Project at a Glance
Project Status: complete
Title: Atmospheric deposition to agricultural soil
Principal Investigator / Author(s): Mutters, Randal
Contractor: Statewide Air Pollution Research Center, UC Riverside
Contract Number: 93-334
Research Program Area: Ecosystem & Multimedia Effects
Topic Areas: Acid Deposition, Agriculture
Atmospheric deposition of acidic air pollutants is widely recognized as an important environmental process. Most available data indicate that current levels of acidic deposition in California are below the levels required to adversely effect the yield of agricultural crops. However, excessive deposition of nutrient ions to soil may predispose plants to injury from other abiotic and biotic stresses. It was unknown whether current levels of acidic deposition exceed the growth requirements for any essential plant nutrients. Therefore, the objective of the study was to equate annual fluxes of dry and wet deposition to the nutritional requirements of major crops.
Aerometric data from a previously completed Air Resources Board (ARB) project (No. A 132- I 49) was used to calculate atmospheric inputs and estimate regional-scale deposition flux across selected agricultural production areas in the State. Mean annual depositions of wet and dry acidic compounds from all monitoring stations were included in the data. Average fertilizer application rates were determined for 16 selected crops by agricultural region based on information from the University of California, Cooperative Extension Service. Typical amounts of nutrients taken up in the aboveground biomass on a seasonal basis were determined from published experimental results. Deposition fluxes were determined by using published specie- specific deposition velocities for dry compounds and using precipitation data for wet compounds For those agricultural counties where monitoring stations were present, acidic deposition data were used to calculate: (1) Total Annual Deposition (TAD) of nitrogen (N), sulfur (S) and calcium (Ca); (2) TAD as a percentage of the fertilizer applied and (3) TAD as a percentage of nutrients taken up during the growing season. Dry deposition data were available from only two stations near agricultural areas, Sacramento and Bakersfield. In those counties dry deposition was included in the seasonal totals.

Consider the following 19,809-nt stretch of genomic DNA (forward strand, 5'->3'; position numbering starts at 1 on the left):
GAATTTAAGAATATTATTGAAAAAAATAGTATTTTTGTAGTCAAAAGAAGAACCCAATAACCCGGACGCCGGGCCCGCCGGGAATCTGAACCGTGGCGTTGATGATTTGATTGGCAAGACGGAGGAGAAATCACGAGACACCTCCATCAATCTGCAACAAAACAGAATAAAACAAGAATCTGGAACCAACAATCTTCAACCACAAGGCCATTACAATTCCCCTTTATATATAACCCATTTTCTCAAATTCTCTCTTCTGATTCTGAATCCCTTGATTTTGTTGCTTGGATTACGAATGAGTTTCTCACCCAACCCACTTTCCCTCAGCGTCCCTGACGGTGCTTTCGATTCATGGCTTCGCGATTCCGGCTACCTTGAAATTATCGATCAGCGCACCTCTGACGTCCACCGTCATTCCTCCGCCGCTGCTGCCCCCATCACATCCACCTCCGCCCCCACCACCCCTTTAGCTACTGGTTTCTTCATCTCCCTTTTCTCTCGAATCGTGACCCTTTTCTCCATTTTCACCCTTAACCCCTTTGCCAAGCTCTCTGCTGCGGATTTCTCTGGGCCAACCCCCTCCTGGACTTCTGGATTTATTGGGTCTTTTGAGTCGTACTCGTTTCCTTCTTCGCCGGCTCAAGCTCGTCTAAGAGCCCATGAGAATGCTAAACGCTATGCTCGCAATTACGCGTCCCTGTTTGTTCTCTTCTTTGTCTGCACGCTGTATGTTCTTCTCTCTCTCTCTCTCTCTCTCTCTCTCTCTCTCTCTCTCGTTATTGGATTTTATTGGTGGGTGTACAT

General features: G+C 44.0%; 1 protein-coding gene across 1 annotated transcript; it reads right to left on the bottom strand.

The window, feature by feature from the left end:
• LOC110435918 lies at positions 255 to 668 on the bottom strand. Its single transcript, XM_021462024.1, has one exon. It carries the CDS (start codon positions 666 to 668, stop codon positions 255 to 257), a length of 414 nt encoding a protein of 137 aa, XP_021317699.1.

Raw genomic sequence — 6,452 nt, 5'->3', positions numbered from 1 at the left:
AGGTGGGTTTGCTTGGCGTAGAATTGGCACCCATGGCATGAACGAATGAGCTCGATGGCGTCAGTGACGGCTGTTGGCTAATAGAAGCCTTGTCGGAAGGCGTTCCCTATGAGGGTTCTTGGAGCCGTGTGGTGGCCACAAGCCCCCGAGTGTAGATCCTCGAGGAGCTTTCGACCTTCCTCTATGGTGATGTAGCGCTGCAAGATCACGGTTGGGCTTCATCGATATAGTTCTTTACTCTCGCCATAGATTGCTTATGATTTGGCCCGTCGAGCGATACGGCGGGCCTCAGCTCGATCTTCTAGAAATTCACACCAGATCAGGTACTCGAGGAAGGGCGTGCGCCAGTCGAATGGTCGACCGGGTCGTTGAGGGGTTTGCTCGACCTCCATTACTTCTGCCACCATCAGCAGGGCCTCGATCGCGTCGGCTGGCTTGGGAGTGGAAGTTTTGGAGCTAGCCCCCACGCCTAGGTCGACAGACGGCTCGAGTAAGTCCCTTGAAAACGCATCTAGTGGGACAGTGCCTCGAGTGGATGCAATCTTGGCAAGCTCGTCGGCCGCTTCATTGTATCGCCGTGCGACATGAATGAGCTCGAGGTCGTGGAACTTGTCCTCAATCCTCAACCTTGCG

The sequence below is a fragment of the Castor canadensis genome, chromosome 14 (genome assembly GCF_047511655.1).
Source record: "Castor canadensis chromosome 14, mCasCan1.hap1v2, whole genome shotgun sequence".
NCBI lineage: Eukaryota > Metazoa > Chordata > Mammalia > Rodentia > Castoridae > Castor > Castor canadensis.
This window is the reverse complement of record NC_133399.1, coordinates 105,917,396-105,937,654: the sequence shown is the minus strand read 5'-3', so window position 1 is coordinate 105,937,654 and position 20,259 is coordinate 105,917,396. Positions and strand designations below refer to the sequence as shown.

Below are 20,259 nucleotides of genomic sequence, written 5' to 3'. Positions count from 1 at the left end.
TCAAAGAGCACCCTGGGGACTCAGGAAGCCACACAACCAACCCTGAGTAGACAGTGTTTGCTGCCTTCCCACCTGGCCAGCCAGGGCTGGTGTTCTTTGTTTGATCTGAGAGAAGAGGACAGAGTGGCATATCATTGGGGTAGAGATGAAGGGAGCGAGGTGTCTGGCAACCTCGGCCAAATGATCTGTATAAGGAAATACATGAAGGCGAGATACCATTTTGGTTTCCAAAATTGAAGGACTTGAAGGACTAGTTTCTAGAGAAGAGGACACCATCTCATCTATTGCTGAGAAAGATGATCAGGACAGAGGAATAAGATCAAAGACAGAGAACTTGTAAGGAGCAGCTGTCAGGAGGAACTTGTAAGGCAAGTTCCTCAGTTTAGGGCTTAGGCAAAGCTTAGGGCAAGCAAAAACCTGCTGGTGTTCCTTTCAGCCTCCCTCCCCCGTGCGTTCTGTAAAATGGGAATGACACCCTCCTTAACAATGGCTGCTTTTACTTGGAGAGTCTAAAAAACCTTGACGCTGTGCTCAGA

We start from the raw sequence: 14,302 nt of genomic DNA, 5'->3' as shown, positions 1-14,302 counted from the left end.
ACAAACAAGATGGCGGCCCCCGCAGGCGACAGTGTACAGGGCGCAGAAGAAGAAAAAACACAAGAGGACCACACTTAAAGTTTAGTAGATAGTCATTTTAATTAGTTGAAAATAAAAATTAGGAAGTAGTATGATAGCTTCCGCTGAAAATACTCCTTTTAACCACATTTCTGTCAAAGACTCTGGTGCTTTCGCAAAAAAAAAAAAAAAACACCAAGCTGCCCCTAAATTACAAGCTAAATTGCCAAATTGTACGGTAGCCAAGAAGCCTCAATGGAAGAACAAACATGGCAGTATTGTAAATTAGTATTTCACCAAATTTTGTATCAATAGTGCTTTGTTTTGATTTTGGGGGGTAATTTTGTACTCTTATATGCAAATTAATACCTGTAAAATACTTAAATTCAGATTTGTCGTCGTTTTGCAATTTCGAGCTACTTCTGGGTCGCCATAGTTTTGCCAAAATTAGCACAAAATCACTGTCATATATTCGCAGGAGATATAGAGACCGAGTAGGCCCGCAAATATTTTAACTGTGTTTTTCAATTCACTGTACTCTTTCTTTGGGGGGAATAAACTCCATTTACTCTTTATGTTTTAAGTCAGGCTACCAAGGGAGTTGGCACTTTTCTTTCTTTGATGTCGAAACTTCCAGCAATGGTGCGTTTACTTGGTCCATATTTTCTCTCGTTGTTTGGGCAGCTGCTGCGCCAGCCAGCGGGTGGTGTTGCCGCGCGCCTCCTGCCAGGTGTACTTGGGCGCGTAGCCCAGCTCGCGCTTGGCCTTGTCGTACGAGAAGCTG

The TAD of N ranged < 1 to 14.4 kg ha-1 on a county basis Statewide. The highest deposition occurred in Kern County and the lowest in the coastal counties of Monterey and Sail Luis Obispo. Atmospheric deposition of N as a percentage of the fertilizer applied by growers ranged from 0.2% to 28% for lemon in San Luis Obispo County and for grape in Kern County, respectively. In contrast, TAD represented only 0.2% to 16% of seasonal N uptake by crops. Where dry deposition data were available, it represented approximately 8% to 15% of the TAD. The TAD of S ranged from 0.4 kg ha-1 in Contra Costa County to a high of 2.4 kg ha-1 in Kern County. This represented as much as 18% of the seasonal nutrient uptake of S by lettuce in Kern County. Sulfur is not routinely added as a fertilizer by California growers. Therefore, TAD as a percentage of applied fertilizer was not calculated. Similarly, California soil generally do not require amendment with Ca. The TAD of Ca represented < 2% of the seasonal nutrient uptake of the selected crops in all counties. Of those species typically measured in dry and wet deposition, only N at a few locations may represent a potential contributor to excessive nutrient loading to soil in California.
For questions regarding this research project, including available data and progress status, contact: Heather Choi at (916) 322-3893
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